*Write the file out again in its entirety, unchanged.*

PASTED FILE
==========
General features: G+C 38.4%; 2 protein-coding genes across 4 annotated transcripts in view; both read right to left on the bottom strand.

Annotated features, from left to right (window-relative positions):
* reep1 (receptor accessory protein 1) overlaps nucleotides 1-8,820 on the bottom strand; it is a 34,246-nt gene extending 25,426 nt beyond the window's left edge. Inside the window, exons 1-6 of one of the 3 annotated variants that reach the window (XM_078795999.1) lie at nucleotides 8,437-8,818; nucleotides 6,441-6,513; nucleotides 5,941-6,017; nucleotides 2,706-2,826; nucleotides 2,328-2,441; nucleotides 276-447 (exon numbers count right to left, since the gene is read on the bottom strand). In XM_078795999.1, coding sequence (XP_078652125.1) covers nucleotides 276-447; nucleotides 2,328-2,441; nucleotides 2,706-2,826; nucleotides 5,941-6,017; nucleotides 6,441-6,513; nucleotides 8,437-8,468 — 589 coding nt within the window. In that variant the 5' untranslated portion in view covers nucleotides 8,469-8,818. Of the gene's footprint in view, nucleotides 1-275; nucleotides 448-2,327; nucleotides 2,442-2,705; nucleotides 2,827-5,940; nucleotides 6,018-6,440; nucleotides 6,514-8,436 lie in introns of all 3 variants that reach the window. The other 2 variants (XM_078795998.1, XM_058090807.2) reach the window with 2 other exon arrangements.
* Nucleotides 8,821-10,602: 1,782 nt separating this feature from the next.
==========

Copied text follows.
General features: G+C 38.4%; 2 protein-coding genes across 4 annotated transcripts in view; both read right to left on the bottom strand.

Annotated features, from left to right (window-relative positions):
* reep1 (receptor accessory protein 1) overlaps nucleotides 1-8,820 on the bottom strand; it is a 34,246-nt gene extending 25,426 nt beyond the window's left edge. Inside the window, exons 1-6 of one of the 3 annotated variants that reach the window (XM_078795999.1) lie at nucleotides 8,437-8,818; nucleotides 6,441-6,513; nucleotides 5,941-6,017; nucleotides 2,706-2,826; nucleotides 2,328-2,441; nucleotides 276-447 (exon numbers count right to left, since the gene is read on the bottom strand). In XM_078795999.1, coding sequence (XP_078652125.1) covers nucleotides 276-447; nucleotides 2,328-2,441; nucleotides 2,706-2,826; nucleotides 5,941-6,017; nucleotides 6,441-6,513; nucleotides 8,437-8,468 — 589 coding nt within the window. In that variant the 5' untranslated portion in view covers nucleotides 8,469-8,818. Of the gene's footprint in view, nucleotides 1-275; nucleotides 448-2,327; nucleotides 2,442-2,705; nucleotides 2,827-5,940; nucleotides 6,018-6,440; nucleotides 6,514-8,436 lie in introns of all 3 variants that reach the window. The other 2 variants (XM_078795998.1, XM_058090807.2) reach the window with 2 other exon arrangements.
* Nucleotides 8,821-10,602: 1,782 nt separating this feature from the next.